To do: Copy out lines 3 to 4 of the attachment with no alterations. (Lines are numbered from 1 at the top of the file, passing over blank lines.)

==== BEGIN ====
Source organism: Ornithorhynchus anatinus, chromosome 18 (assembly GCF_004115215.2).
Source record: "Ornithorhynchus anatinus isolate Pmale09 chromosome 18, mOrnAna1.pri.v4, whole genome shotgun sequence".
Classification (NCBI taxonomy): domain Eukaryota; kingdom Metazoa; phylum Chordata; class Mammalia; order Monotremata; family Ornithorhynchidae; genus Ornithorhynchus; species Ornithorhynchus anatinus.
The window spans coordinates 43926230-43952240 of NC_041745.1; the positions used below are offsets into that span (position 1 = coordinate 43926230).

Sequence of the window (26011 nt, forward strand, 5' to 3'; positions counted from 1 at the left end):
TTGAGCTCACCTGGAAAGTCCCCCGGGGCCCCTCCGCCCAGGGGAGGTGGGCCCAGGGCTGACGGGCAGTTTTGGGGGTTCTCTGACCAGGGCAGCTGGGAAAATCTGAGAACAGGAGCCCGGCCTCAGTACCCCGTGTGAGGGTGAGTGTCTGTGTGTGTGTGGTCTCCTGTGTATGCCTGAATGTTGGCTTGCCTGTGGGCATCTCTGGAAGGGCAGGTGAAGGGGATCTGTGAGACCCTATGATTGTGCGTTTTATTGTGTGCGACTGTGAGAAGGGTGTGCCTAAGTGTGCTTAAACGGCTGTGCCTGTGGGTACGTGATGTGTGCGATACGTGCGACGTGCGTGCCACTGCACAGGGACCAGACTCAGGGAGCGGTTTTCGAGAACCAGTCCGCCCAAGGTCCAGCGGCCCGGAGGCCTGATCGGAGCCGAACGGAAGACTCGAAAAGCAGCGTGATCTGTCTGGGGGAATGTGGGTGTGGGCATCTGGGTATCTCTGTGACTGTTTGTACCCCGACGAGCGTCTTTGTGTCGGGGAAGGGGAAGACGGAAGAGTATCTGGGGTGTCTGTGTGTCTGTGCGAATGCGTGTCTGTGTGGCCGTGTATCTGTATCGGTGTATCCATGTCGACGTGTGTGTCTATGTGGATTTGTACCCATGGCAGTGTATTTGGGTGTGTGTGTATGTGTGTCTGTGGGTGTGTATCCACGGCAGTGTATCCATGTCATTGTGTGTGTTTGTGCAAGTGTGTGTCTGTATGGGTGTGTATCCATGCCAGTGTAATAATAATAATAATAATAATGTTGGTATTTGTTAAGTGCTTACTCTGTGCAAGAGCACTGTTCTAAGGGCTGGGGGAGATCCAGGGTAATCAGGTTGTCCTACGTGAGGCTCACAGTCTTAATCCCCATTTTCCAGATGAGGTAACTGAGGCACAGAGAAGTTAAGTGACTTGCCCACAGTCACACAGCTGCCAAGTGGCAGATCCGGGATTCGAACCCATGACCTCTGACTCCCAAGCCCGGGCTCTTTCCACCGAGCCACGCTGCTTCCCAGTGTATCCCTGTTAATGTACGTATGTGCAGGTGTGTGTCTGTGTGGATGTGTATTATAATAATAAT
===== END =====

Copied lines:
Classification (NCBI taxonomy): domain Eukaryota; kingdom Metazoa; phylum Chordata; class Mammalia; order Monotremata; family Ornithorhynchidae; genus Ornithorhynchus; species Ornithorhynchus anatinus.
The window spans coordinates 43926230-43952240 of NC_041745.1; the positions used below are offsets into that span (position 1 = coordinate 43926230).